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More about Encinitas, California
Encinitas is located about 25-30 miles north of San Diego's main tourist attractions, but usually has lower room rates for travelers and a little less hustle-bustle than the areas nearer San Diego. Encinitas has it's own attractions, namely Quail Botanical Gardens and miles of beaches. A little driving around on the back roads of Encinitas will reveal an amazing amount of greenhouses where a year-round flower growing industry thrives. Further inland is the newer part of Encinitas, largely a suburb of San Diego with many shopping areas and so on along El Camino Real.
The communities of Leucadia (to the north), Olivenhain (to the east), and Cardiff-by-the-Sea (to the south) are all considered to be part of Encinitas. Encinitas itself has two parts; Old Encinitas, along Hwy 101 (west of I-5) and New Encinitas, mostly found along El Camino Real. The total population is about 60,000.
This place called Encinitas sits on the coastline of the Pacific Ocean and is embraced by the Batiquitos Lagoon to the north and the San Elijo Lagoon to the south. The first inhabitants were Indians called the San Dieguitos, the La Jollans, and the Dieguenos. It was the Diegueno's group who were mission converts and helped to build the Spanish Missions. In 1669, the Governor of Baja California, Gaspar de Portola, led an expedition throughout the San Diego and Monterey areas. His mission was to build several "presidios," establishing a teaching base for schools and religion. When the expedition made its way through Encinitas on the El Camino Real, he named the area for the small oak trees on the surrounding hills. He named this area "Encina Canada," Spanish for "Hills of Live Oaks." The area changed governmental hands from Spain to Mexico and in the 1800-s the Mexican government issued land grants to ranchers who would establish settlements in the San Diego area and who were willing to be under Mexico's rule.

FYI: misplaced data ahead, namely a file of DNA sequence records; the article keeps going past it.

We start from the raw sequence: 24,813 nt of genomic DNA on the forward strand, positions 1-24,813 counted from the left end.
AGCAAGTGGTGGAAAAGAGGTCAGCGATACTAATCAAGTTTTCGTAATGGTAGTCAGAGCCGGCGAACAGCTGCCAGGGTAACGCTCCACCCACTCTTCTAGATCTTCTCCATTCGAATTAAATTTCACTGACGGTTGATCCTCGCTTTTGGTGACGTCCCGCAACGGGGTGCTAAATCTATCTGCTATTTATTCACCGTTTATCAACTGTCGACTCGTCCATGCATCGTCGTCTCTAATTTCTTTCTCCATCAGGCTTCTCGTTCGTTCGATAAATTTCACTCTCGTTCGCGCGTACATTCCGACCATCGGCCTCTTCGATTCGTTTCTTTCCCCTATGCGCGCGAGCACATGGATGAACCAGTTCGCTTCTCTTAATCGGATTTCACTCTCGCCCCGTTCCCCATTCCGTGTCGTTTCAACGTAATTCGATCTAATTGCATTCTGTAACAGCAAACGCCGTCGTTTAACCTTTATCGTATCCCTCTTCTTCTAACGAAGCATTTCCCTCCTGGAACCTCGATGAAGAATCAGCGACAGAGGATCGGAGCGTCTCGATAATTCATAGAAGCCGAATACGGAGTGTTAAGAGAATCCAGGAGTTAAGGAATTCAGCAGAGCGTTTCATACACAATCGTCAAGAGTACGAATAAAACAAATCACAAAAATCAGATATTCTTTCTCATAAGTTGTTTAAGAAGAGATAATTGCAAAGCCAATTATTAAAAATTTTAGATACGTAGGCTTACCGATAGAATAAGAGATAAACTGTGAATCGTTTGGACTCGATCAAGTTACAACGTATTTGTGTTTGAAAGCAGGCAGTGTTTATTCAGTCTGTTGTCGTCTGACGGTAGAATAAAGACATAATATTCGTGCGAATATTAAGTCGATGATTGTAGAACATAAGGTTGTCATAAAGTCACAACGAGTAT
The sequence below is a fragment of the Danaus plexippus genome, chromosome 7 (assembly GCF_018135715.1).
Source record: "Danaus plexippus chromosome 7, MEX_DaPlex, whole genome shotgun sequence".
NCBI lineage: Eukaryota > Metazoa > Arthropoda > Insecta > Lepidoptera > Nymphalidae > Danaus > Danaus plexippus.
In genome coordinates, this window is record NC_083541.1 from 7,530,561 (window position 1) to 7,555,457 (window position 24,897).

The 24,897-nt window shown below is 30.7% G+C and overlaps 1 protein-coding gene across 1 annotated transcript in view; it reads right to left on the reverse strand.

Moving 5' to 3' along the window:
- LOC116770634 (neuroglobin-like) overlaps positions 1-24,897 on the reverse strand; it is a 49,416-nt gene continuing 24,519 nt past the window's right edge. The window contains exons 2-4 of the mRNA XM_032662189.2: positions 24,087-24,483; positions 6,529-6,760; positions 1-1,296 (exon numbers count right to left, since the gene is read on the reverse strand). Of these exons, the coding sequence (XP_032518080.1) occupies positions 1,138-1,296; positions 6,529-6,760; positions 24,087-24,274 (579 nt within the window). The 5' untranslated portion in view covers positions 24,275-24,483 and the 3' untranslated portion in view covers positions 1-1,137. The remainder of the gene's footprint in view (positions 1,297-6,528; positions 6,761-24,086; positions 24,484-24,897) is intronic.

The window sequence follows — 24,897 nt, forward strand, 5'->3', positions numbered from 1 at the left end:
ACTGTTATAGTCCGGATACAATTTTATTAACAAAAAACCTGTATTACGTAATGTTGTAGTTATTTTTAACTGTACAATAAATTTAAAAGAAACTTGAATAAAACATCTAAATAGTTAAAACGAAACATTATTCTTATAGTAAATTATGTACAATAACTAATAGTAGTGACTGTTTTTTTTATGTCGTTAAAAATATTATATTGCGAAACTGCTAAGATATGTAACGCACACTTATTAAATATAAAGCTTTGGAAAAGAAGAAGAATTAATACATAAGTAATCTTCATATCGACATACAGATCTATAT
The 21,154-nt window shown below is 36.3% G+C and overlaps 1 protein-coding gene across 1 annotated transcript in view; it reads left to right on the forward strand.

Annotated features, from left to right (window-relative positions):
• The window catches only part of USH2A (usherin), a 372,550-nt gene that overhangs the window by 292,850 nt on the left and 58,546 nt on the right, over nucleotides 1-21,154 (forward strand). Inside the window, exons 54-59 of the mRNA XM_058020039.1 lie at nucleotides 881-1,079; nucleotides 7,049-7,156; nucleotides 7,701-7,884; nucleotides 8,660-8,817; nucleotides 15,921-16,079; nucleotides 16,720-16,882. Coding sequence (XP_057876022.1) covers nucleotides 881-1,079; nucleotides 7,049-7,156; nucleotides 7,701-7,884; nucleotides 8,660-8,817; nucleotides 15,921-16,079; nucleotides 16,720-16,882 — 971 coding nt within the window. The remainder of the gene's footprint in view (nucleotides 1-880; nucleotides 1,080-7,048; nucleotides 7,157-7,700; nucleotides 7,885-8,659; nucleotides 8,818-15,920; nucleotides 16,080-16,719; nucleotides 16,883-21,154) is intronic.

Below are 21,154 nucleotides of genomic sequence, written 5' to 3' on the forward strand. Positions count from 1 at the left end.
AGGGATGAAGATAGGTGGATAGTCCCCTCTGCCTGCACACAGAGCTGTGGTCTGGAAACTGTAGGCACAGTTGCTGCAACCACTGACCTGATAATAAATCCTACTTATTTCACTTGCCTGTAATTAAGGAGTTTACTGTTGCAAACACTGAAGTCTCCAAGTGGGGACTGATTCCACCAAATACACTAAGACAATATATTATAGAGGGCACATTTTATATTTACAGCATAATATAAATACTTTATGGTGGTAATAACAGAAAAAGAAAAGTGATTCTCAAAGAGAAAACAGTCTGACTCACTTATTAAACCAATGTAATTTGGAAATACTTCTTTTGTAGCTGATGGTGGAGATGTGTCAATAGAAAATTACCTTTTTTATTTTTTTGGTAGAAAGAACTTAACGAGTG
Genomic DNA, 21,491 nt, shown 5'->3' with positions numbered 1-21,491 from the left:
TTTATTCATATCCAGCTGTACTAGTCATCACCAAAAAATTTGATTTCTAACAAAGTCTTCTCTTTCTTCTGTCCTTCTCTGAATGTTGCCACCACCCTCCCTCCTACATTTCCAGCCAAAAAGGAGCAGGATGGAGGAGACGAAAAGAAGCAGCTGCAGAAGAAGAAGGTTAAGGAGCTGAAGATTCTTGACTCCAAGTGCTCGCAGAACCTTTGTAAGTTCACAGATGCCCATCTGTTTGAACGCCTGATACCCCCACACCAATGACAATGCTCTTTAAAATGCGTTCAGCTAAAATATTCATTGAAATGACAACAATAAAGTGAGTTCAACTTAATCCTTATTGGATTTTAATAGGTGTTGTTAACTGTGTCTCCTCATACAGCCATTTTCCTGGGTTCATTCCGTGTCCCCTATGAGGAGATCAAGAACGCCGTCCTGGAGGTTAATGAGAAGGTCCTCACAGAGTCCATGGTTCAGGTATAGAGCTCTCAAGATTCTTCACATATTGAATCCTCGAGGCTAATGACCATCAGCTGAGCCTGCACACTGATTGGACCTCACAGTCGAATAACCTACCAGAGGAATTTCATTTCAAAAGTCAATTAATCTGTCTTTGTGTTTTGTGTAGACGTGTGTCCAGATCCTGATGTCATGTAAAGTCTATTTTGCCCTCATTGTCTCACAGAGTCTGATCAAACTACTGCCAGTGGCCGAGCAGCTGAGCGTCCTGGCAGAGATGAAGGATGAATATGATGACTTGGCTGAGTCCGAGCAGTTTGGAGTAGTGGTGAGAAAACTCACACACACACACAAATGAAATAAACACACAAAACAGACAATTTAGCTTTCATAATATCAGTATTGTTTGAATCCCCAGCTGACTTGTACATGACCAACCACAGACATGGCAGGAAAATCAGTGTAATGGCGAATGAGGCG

In 1881, Jabez Pitcher settled in Encinitas and is considered to be the father of the town. Pitcher came to San Diego and filed a claim for 160 acres on a mesa near the railroad tracks where the Encinitas Civic Center is now located. In 1870, a few miles north of the railroad tracks, English spiritualists named their settlement Leucadia after one of the Greek Isles. The name means "Isle of Paradise" or "Place of Shelter." The five-acre tracts were named after Greek gods and mythical figures.
The modern history of "Cardiff" began in 1875 when the McKinnon family homesteaded on the north shore of the San Elijo Lagoon. In 1909, J. Frank Cullen bought a large tract in San Elijo, had it surveyed, and established streets and lots. He named his town in 1914, calling it "Cardiff-by-the-Sea," after Cardiff, Wales. The "Olivenhain" portion of Encinitas was established as a community in 1884 by a small group of German immigrants. The old Olivenhain Meeting Hall is still used today for social events and meetings.
The City of Encinitas was founded over 100 years ago and is now made up of five communities that take pride in their own distinct personalities. "Historic Encinitas" fills the Highway 101 Corridor that parallels the beautiful beaches and ocean. "New Encinitas" centers on El Camino Real ("The Kings Highway" founded by the early missionaries from Spain). "Cardiff-by-the-Sea" is made up of quaint homes dotting the hillsides overlooking the sea. "Leucadia" is famous for its giant eucalyptus trees that line the main thoroughfare on the Coast Highway. "Olivenhain" (which means "olive grove" in